Well whatever, if there are any if I were Obama I wouldn't hold my breath. Those alleged moderates likely live in fear of the RNC backing a more "pure" Republican the next time they are up for re-election.

Posted by: ET on November 25, 2008 at 2:51 PM | PERMALINK

That's why it's still lost on yours truly why people are seeing Obama as "centrist" based on his bipartisan gestures and tone or his "pragmatic" staff picks.

Why are people seeing Obama as centrist? Because those people are ideologicial assholes and idiots, who care nothing about solutions or accomplishments. They have a martini in one hand, their genitals in the other, and that's pretty much the way they like it.

So kudos to anyone and everyone who's decided that these idiots deserve no place in our political machinery -- whether they're on the right or left. The great middle of American politics is pragmatic, but you wouldn't know that from the press coverage because pragmatism is boring and doesn't sell.

Let's hope Obama gets it. He seems to, and he ran his campaign that way, but the jury's still out.

Posted by: The Phantom on November 25, 2008 at 2:56 PM | PERMALINK

This is what I've been saying about Obama since the primaries. Centrists Dems weren't telling people that they were going to work with Republicans. Centrists were always talking about how they're going to defeat Republicans and pretended to be doing so from the left. You can go back and read Hillary's speeches to the DLC and there isn't any talk about being nice to Republicans. Centrism was always about fighting Republicans by stealing their positions, by adopting moderate versions of whatever the Republicans were offering. And so they'd "win" the battle by forfeiting the war.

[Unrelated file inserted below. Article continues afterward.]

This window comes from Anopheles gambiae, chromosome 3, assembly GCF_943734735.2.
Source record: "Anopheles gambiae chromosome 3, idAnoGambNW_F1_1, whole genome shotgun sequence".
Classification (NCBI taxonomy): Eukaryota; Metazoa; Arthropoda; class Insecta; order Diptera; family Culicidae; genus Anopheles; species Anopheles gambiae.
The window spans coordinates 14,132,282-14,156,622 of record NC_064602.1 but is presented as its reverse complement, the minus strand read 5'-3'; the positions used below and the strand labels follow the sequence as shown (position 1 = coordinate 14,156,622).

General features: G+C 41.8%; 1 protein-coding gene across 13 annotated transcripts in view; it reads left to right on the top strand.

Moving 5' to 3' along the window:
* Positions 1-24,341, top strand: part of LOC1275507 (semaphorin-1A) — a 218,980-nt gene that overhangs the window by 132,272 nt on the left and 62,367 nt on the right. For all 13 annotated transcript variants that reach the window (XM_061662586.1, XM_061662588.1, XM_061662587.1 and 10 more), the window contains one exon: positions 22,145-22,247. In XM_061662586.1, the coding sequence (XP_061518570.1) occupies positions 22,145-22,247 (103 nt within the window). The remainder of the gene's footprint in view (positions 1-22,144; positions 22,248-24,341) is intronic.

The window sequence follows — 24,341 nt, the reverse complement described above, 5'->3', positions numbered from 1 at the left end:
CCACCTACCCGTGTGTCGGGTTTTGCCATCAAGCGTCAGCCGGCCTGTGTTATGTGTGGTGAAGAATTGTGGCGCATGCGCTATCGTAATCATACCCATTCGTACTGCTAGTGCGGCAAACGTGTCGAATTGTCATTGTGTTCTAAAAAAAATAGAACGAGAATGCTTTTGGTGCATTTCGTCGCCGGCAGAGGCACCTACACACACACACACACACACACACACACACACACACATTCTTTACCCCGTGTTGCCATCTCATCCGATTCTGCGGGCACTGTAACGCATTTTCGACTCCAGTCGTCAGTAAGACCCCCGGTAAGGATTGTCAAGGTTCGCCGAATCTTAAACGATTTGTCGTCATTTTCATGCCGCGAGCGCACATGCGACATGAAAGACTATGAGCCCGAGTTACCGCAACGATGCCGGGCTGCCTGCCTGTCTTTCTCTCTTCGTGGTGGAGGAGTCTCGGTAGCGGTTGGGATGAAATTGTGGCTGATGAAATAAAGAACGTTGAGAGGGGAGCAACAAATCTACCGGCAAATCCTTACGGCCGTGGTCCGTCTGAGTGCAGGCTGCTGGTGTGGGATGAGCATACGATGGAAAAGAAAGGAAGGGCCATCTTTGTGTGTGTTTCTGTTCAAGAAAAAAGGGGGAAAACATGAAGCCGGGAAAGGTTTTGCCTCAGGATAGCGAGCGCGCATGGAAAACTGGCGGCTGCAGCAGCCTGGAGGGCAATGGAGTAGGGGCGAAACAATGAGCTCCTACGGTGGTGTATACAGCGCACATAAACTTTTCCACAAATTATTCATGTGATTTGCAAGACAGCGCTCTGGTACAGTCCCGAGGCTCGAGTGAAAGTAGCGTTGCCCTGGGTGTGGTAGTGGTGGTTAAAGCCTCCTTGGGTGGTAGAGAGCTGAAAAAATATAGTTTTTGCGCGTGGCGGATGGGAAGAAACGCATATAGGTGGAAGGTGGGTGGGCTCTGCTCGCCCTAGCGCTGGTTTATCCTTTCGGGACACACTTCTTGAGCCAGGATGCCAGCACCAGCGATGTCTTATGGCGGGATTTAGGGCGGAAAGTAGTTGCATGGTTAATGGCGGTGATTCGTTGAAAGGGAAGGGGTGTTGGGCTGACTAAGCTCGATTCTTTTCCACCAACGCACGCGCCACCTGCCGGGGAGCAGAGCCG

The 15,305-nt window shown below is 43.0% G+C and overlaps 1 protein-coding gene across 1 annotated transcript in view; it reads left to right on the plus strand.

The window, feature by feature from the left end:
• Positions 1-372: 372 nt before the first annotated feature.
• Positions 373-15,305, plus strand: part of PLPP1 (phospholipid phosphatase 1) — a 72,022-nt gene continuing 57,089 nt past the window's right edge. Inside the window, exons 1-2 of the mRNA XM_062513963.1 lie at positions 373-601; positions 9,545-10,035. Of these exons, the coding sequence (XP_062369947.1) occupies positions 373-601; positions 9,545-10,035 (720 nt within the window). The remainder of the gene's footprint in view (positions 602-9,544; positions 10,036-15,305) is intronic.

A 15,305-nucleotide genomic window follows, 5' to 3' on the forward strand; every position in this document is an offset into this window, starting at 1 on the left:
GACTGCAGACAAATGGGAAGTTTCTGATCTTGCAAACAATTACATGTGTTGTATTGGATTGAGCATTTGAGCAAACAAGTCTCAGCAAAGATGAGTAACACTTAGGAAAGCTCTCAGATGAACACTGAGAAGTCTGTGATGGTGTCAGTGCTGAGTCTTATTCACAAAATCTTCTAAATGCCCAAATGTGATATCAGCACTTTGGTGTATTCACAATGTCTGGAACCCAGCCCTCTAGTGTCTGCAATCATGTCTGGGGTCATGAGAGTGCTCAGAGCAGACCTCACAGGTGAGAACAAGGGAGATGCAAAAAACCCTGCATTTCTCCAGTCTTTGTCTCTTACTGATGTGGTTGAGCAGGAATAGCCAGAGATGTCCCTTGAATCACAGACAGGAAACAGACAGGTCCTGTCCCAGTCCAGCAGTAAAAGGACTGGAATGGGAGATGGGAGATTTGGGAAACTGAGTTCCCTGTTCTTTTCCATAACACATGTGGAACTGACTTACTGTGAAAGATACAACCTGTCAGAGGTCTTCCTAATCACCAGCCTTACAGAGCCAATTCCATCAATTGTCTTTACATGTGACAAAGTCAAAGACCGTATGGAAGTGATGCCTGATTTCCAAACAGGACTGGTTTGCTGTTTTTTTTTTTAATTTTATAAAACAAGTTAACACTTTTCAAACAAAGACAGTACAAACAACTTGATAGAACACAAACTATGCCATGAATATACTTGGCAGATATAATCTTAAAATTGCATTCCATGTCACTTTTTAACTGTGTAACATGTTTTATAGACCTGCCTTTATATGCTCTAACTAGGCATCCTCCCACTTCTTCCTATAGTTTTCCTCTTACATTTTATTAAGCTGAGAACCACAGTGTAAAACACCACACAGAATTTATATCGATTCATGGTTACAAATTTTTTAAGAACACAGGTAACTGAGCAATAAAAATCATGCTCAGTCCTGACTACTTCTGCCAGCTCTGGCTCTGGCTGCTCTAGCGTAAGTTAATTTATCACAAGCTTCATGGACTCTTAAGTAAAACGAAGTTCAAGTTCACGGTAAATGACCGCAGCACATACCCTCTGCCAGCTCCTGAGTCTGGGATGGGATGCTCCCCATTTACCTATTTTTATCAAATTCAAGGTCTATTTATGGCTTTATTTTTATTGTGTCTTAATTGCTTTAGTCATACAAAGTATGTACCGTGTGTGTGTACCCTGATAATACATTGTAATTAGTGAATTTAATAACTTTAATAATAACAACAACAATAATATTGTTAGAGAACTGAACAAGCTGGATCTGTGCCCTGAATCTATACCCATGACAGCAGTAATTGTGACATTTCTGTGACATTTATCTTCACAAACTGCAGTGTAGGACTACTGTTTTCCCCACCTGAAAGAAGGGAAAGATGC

And I kept trying to explain that to the folks who insisted that Obama was a centrist. He was doing the exact opposite of centrism: He talked about bi-partisanship, while selling liberal positions. And that's exactly what we needed.

Posted by: Doctor Biobrain on November 25, 2008 at 2:58 PM | PERMALINK

Snowe and Collins have no fears from the Club to Growth wing of the GOP. They're relatively conservative, so the only difference would be the advertising. I have no idea if a Jim DeMint kind of Republican could win the primary, but I cannot imagine Mainers actually electing such a candidate.

Posted by: freelunch on November 25, 2008 at 3:06 PM | PERMALINK

" ... wisdom is not the monopoly of any political party."

It doesn't have to be. "Lack of wisdom" is the monopoly of the GOP; thus, we exercise our physical possession of wisdom by default.

Posted by: Steve W. on November 25, 2008 at 3:10 PM | PERMALINK

absolutely brilliant politics.

Posted by: mudwall jackson on November 25, 2008 at 3:12 PM | PERMALINK

To Greg Sargent, as channeled by Steve:

Because his real policies, and the real persons who have been advising him, are centrist?

Ask a dumb rhetorical question, get a simple answer.

Read a REAL opinion mag, like Counterpunch or something.

Yes, Phantom, I'm talkign to you.

Posted by: SocraticGadfly on November 25, 2008 at 3:27 PM | PERMALINK

The other Senators to lean on who are also up in 2010 are Voinovich of OH, Grassley of IA and Martinez of FL.

It may be worth talking with Grassley just because he is often willing to break ranks, but leaning on him due to a pending election wont matter: as someone on the ground in Iowa I can safely there is zero chance Grassley loses his reelection campaign. It is highly unlikely the Dems run anyone serious against him, his war chest is huge, and he remains popular.

Posted by: zeitgeist on November 25, 2008 at 3:28 PM | PERMALINK

The article about Collins and all its talk about "colleagues" brings to mind the legendary correction of a new staffer who referred to the other party as the enemy - "The other party is the opposition, the other chamber is the enemy".